Tuesday, 3 April 2012

African Vulture Declines

I saw this hooded vulture in Tarangire this weekend, so they are still around!
I've spent a bit of time over the last few days analysing some of the data from the Tanzania Bird Atlas project on vulture declines in advance of a workshop happening soon in the Maasai Mara. The Asian vulture decline is quite possibly the fastest decline in any bird species ever recorded, with more than 95% of the Indian population of Oriental White-backed Vultures dying between 1988 and 1999, from one of the commonest large raptors in the world to one of the rarest. It's now well know that the cause of that decline with the veterinary use of a drug called Diclofenac which, happily, isn't in quite the same usage here in Africa - sick o dying cows tend to be eaten here, not treated with drugs and then left for the vultures. But although the declines haven't been as steep and there are still plenty of vultures in places here in East Africa, there's still a problem.

Changes in Egyptian Vulture distribution (after accounting for observer effort) from 1980/1990s to 2000s.
Red are where the change has been observed, black is where the models fill in observer gaps.
Juvenile Egyptian Vulture (note tail shape) on the Mara River,
only recent evidence of breeding in TZ Sep 2011

In the Maasai Mara, studies are suggesting around 60% decline in vulture numbers, whilst in South Africa and west Africa the problem is even greater, with near total loss of vultures in many areas. Monitoring in Tanzania isn't our strongest point, but the data that the Tanzanian bird atlas have produced show some obvious patterns here too. Look at these maps above I generated today of Egyptian Vulture, for example, showing the changes between the earlier records from 1970 and 1980s to post 2000 records. It's clear that until 1980 you had a chance of seeing this species across much of northern Tanzania. Since 2000 you've only really stood any chance at all in the Serengeti Ecosystem, and to be honest more recently it's extremely rare, with just a handful of records each year from this area. Whilst this is far and away the most extreme decline, my analysis today suggests there's also something happening with Ruppell's and White-backed in Tanzania, so we shouldn't be complacent.
Ruppell's Vulture, Serengeti, Sep 2011
So, what's going on? Well, most of the declines are probably due to poisoning. There's no shortage of meat in the parks of East Africa, so we can rule food out (although this isn't necessarily the case with declines in West Africa, where large mammal populations are virtually zero on many areas too). Poisoning occurs for all sorts of reasons, deliberate or accidental: people leaving poison out to (illegally) kill lions are likely to kill vultures too. In the past poachers are said to have diliberately have targetted vultures, since their movements may give anti-poaching teams an idea of where recently killed carcasses lie. And more recently, there's evidence that killed animals are being used to supply traditional medicine demand from elsewhere in Africa: if it weren't so damaging, I'd find it fascinating to learn that because vultures have such good eyesight, practitioners of juju in South Africa have attributed them with foresight and use their body parts to divine football results! One question we haven't really managed to address yet, though, is why the smaller species (Egyptian Vulture and Hooded Vulture) seem to have been declining first and fastest? Are they simply more exposed to poison, being rather more closely associated with humans? Or what? Any ideas gratefully received!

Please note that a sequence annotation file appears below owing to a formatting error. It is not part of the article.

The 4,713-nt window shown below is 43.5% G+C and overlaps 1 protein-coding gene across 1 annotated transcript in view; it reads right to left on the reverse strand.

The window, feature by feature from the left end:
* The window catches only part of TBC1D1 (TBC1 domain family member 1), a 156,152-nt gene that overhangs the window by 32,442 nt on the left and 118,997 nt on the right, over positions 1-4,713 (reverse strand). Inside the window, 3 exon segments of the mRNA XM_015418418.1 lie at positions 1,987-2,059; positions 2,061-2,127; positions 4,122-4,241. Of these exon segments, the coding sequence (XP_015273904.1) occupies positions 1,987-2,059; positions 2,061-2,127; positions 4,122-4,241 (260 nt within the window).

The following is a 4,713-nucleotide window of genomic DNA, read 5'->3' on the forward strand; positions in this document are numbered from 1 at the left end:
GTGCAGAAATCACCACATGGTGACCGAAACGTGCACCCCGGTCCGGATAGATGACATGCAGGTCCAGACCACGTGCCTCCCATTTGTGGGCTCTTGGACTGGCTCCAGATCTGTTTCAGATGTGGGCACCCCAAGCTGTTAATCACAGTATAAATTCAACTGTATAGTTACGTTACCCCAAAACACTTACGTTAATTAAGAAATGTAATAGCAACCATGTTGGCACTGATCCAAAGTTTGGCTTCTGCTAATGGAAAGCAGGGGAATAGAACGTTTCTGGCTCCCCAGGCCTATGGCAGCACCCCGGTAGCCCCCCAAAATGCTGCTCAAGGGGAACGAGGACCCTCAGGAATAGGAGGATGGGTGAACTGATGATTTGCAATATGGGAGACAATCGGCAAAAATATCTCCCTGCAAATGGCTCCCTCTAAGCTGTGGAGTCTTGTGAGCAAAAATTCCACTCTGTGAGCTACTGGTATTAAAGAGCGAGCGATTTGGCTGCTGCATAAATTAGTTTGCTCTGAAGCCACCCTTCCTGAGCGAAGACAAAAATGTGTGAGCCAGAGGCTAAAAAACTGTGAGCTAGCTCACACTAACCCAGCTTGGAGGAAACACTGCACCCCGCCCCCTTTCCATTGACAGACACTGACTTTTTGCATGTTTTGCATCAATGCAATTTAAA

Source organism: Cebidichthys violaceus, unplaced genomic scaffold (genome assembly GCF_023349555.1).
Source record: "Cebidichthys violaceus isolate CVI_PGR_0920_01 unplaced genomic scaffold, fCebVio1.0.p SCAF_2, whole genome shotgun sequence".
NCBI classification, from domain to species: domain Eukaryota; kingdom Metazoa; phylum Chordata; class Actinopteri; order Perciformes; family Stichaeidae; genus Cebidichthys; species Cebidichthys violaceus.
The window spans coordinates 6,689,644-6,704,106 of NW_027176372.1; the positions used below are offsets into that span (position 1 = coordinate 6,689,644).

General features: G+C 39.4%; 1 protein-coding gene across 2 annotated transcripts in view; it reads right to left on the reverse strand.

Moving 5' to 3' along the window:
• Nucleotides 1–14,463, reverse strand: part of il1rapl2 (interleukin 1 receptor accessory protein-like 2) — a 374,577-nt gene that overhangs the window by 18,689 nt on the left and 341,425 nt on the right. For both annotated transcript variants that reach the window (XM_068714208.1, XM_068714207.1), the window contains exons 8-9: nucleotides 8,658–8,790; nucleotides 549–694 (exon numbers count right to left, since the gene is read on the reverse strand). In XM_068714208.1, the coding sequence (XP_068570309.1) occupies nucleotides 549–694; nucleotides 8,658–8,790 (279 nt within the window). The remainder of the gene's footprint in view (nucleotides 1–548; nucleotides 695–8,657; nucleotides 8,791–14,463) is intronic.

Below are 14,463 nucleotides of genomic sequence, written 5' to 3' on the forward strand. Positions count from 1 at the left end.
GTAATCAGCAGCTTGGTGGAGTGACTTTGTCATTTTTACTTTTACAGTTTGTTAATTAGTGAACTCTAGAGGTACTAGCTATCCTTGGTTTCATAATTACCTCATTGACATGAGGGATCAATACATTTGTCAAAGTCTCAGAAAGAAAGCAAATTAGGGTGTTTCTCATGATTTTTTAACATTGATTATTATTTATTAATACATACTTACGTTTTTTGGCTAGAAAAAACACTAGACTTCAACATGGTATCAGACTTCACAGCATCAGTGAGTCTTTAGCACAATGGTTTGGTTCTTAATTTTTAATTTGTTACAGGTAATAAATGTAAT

Lappet-faced Vulture, Serengeti, Sep 2011
Some, of course, might think it doesn't matter and we shouldn't care. But, as I've already said on this blog when talking about how to identify the various east Africa vulture species, vultures are really important ecologically as keystone scavengers. Take them away and other animals (and potentially people) suffer: populations of other scavengers such as dogs can increase, leading to increases in rabies (and the potential for infected animals to bite people, or spread this and other canine diseases to wild dogs, etc.). Human anthrax case increases are also attributed to vulture declines in some places. They also show other scavengers the way to dead animals, enabling a lot of opportunistic scavengers to benefit too. So I suggest we should be concerned. And if you're in Tanzania, do let us know where you see some of the rarer species - and in September I'm expecting there'll be a vulture counting day organised, so keep looking here and see how to get involved!

Main reference:
ResearchBlogging.orgVirani, M., Kendall, C., Njoroge, P., & Thomsett, S. (2011). Major declines in the abundance of vultures and other scavenging raptors in and around the Masai Mara ecosystem, Kenya Biological Conservation, 144 (2), 746-752 DOI: 10.1016/j.biocon.2010.10.024

1 comment:

  1. That very interesting, I didn't know that vultures were declining. I believe it does have to do with poisoning and the smaller species are declining faster because the poison affects them more. In the USA the use of the pesticide DDT causes rapid decline in our bald eagle, peringrine falcons, ospreys and other raptors so I can defiantly see that poison might be affecting the vulture population. It also might have to do with climate change here in Colorado summers have been longer but also dryer this is affecting our bird population. Maybe something like this could be happening in Africa. Another idea is an external problem. Maybe habitat outside of the birds feeding areas is being destroyed like roosting and nesting sights or even wintering grounds. I know that many of our bird are being affected by this. These are some ideas I have for the vulture decline.